A Dalit has alleged that some “high caste Christians’’ forced him to eat human excreta. Sadayandi told the Batalagundu police that over 10 people stopped him on January 7 and asked if he was unaware of the “order’’ that Dalits should not walk with chappals in their street. “One of them suggested that I should be fed human excreta. Immediately, another person brought the excreta in a stick and thrust it into my mouth,’’ he alleged. They also applied it on his face, he said. “In fact, unable to bear the shame, I wanted to commit suicide. But my relatives stopped me,’’ he said.
Thus far the high-caste/Dalit debate has centred on Hindus. The high-caste Christian angle is a bit difficult to digest, but not implausible.
Christianity, like other religions, does have its hierarchies. Many Dalits have left the mainstream Hindu fold and we aligned themselves with other faiths. Christianity is a huge attraction for several reasons, not least of all the missionary appeal. However, for the true-blue Christians this ‘immigration’ could prove to be not quite in order and they might recoil at the thought of bad blood. We are talking about Tamil Nadu, which is conservative in many ways, and it includes the religiosity of its practitioners from every stream.
Are the Christians mimicking an age-old caste system from another faith?
One of the accused has denied the charge. Is he right? Why do I even ask? That itself reveals my stereotypes of this being a bit unusual. At a political level, however, it could have been set up. Human cruelty is universal but this high-caste business is not so ingrained in Christianity as it is in Hinduism or the Shia-Sunni divide is in Islam.
I also say this because the wearing of footwear is not prohibited even inside churches and there has never been any issue about that. Are we talking about ghettoes here?
Whoever does it, there must be very stringent action taken. We are really excluding people not only from opportunities but also public space that no one has proprietary right over.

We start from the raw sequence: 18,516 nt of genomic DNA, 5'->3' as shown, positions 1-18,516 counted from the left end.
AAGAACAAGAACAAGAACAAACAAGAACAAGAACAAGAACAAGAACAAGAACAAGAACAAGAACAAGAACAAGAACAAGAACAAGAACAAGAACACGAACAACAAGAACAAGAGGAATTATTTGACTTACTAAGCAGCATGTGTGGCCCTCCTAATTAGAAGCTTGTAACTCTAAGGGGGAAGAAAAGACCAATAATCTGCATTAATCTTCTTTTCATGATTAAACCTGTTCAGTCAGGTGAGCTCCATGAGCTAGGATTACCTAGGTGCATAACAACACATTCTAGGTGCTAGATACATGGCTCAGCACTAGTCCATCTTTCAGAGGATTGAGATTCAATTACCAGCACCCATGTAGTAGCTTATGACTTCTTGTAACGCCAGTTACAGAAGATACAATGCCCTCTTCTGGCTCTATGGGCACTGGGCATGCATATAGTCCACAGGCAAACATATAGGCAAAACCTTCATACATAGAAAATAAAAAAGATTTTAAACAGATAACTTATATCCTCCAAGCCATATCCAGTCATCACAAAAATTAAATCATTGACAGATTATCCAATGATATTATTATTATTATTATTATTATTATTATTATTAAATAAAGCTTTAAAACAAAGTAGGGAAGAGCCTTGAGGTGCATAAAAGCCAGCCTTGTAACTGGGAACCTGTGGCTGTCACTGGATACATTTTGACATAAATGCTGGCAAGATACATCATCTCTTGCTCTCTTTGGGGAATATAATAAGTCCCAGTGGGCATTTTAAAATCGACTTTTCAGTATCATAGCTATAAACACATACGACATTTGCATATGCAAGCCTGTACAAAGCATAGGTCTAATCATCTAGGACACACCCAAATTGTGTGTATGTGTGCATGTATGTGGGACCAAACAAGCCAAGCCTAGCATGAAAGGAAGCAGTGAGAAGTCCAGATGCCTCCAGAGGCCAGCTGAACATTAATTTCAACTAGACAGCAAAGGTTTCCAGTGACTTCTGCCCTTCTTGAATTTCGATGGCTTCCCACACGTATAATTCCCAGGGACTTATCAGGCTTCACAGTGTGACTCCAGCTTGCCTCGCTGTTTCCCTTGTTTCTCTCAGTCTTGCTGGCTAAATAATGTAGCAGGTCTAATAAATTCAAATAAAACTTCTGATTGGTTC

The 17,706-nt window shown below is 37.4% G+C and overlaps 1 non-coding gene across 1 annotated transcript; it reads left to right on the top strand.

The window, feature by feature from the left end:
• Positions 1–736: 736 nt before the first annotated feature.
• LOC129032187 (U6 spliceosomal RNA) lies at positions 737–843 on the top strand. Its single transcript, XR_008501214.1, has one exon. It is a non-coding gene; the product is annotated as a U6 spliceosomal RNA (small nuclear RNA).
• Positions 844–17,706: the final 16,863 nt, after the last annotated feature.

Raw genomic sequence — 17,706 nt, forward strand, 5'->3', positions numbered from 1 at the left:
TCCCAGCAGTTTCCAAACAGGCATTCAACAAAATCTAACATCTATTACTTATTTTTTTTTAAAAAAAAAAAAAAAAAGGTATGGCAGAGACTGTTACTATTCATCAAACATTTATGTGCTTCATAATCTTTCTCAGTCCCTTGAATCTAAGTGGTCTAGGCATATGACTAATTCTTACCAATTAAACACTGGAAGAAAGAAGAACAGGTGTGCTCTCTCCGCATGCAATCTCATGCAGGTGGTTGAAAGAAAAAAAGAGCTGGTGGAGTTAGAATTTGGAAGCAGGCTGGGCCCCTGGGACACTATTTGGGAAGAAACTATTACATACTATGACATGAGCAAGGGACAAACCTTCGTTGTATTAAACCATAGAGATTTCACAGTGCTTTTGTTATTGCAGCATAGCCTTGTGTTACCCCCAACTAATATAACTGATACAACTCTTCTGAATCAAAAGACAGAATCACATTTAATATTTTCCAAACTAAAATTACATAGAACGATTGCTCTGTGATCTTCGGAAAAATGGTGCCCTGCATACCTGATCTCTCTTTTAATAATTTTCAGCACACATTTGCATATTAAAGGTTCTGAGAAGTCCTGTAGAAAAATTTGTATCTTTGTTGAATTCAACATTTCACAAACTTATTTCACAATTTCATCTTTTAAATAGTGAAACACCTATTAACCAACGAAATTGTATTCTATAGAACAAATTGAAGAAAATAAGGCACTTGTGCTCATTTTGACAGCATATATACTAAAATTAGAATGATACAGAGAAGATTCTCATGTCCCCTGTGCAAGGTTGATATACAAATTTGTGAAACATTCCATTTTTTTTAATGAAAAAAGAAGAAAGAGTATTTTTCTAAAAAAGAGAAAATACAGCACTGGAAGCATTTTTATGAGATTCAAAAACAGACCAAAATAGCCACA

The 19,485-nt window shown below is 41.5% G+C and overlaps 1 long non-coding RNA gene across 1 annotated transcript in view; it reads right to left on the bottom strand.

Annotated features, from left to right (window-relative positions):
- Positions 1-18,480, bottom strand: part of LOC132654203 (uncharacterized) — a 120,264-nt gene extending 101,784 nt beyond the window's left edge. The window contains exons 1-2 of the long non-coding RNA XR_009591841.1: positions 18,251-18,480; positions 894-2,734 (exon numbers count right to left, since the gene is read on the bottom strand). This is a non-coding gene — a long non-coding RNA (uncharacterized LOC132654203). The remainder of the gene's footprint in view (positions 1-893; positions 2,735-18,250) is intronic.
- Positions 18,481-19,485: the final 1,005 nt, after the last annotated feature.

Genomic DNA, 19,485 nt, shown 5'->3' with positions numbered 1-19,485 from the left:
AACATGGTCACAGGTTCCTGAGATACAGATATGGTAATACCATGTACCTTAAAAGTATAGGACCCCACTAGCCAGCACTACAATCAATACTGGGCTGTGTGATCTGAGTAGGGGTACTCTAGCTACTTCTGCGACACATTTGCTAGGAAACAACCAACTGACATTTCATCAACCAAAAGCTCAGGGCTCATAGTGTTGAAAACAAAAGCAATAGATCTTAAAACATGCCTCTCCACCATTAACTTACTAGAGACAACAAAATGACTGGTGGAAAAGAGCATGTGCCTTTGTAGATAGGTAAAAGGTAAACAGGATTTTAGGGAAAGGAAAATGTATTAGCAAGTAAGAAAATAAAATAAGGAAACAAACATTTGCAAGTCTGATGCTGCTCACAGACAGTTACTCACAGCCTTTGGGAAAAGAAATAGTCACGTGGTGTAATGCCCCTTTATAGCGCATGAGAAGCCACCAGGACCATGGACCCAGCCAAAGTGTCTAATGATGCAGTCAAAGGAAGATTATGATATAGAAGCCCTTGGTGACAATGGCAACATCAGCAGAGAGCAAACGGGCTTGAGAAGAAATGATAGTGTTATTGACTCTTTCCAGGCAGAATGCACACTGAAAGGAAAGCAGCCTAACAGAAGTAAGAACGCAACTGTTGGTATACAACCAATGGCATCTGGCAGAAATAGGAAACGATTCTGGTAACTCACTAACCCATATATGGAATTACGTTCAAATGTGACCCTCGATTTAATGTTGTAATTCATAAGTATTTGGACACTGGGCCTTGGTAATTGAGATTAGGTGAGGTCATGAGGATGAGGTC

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It is unfortunate that in the regional fight, even when a party like the Shiv Sena has a valid point it has to cow down.
The BMC wanted to feature Sachin Tendulkar in its ‘Save-Water Campaign’; The Shiv Sena opposed it as it did any celebrity endorsement.
Think about it and it will make sense. It is possible that they already have a grouse against Sachin. It is possible to ask whether they would have the same stand had it been Nana Patekar or even Balasaheb himself. But forget these hypothetical queries for the moment.
We have celebrities advertising high-end products and public service campaigns that require an objective nudging, like polio or eye donation. Water is a huge problem and its dimensions are beyond just individuals sitting before the telly or in cinema halls and taking a break to see this promo. It does not work.
Water is not a commodity to buy or something we can give away. It is a necessity that is in severe short supply for people who have to wait in queues to fill up buckets. So, who is supposed to be saving?
After the hullabaloo, the SS has decided to go ahead and use Sachin along with a slum-dweller. I hope he will address his types to save water for the other’s types. That is the reality. The wastage occurs in big places – industrial houses, hotels, massive fountains, bungalows, and careless usage in apartment blocks.
The last time they talked about the 24 hour water stoppage, I remember we had filled up very available bucket and empty vessel and the water was running in taps. Even if one tried using up the stored water, it became difficult and one ended up using more just to make the vessel available.
There has to be more done at the level of the municipality. The discussion ought not to be about Sachin and whether he should or not feature in the ad. I go for not because people will just watch him and the slum-dweller and say ‘Aaila’ with awe…and that’s about it. What happens to all the drenching and enjoying themselves images of cricketers? We really aren’t looking for a Marie Antoinette moment, are we?